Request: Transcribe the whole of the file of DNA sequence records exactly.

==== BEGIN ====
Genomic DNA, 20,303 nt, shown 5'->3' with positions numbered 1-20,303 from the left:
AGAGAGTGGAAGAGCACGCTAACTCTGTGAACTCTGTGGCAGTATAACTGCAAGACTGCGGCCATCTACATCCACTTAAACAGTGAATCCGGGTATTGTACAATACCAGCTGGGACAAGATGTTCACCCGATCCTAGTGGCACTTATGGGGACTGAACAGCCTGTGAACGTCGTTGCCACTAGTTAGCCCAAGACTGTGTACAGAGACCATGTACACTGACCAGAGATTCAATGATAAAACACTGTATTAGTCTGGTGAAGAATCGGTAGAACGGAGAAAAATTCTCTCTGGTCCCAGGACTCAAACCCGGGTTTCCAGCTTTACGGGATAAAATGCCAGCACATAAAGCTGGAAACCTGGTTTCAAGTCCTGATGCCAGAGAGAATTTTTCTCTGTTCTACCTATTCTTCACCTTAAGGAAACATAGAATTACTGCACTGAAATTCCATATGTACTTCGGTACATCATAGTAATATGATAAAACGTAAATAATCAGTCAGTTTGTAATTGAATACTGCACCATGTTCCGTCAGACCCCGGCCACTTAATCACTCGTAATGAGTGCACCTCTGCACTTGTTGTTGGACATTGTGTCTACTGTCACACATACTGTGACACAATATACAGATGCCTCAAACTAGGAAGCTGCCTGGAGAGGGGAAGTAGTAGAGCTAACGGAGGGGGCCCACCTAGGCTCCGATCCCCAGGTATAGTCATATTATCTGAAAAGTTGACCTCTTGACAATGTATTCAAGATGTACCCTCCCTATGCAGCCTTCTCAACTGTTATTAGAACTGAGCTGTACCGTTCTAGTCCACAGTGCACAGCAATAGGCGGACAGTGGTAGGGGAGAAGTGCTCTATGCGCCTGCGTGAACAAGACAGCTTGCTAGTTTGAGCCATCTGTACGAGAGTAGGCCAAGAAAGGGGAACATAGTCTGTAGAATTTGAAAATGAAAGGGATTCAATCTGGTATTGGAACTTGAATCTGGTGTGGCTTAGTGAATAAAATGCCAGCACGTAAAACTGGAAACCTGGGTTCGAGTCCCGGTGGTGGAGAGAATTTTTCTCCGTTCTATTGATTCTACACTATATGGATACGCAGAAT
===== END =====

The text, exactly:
Genomic DNA, 20,303 nt, shown 5'->3' with positions numbered 1-20,303 from the left:
AGAGAGTGGAAGAGCACGCTAACTCTGTGAACTCTGTGGCAGTATAACTGCAAGACTGCGGCCATCTACATCCACTTAAACAGTGAATCCGGGTATTGTACAATACCAGCTGGGACAAGATGTTCACCCGATCCTAGTGGCACTTATGGGGACTGAACAGCCTGTGAACGTCGTTGCCACTAGTTAGCCCAAGACTGTGTACAGAGACCATGTACACTGACCAGAGATTCAATGATAAAACACTGTATTAGTCTGGTGAAGAATCGGTAGAACGGAGAAAAATTCTCTCTGGTCCCAGGACTCAAACCCGGGTTTCCAGCTTTACGGGATAAAATGCCAGCACATAAAGCTGGAAACCTGGTTTCAAGTCCTGATGCCAGAGAGAATTTTTCTCTGTTCTACCTATTCTTCACCTTAAGGAAACATAGAATTACTGCACTGAAATTCCATATGTACTTCGGTACATCATAGTAATATGATAAAACGTAAATAATCAGTCAGTTTGTAATTGAATACTGCACCATGTTCCGTCAGACCCCGGCCACTTAATCACTCGTAATGAGTGCACCTCTGCACTTGTTGTTGGACATTGTGTCTACTGTCACACATACTGTGACACAATATACAGATGCCTCAAACTAGGAAGCTGCCTGGAGAGGGGAAGTAGTAGAGCTAACGGAGGGGGCCCACCTAGGCTCCGATCCCCAGGTATAGTCATATTATCTGAAAAGTTGACCTCTTGACAATGTATTCAAGATGTACCCTCCCTATGCAGCCTTCTCAACTGTTATTAGAACTGAGCTGTACCGTTCTAGTCCACAGTGCACAGCAATAGGCGGACAGTGGTAGGGGAGAAGTGCTCTATGCGCCTGCGTGAACAAGACAGCTTGCTAGTTTGAGCCATCTGTACGAGAGTAGGCCAAGAAAGGGGAACATAGTCTGTAGAATTTGAAAATGAAAGGGATTCAATCTGGTATTGGAACTTGAATCTGGTGTGGCTTAGTGAATAAAATGCCAGCACGTAAAACTGGAAACCTGGGTTCGAGTCCCGGTGGTGGAGAGAATTTTTCTCCGTTCTATTGATTCTACACTATATGGATACGCAGAAT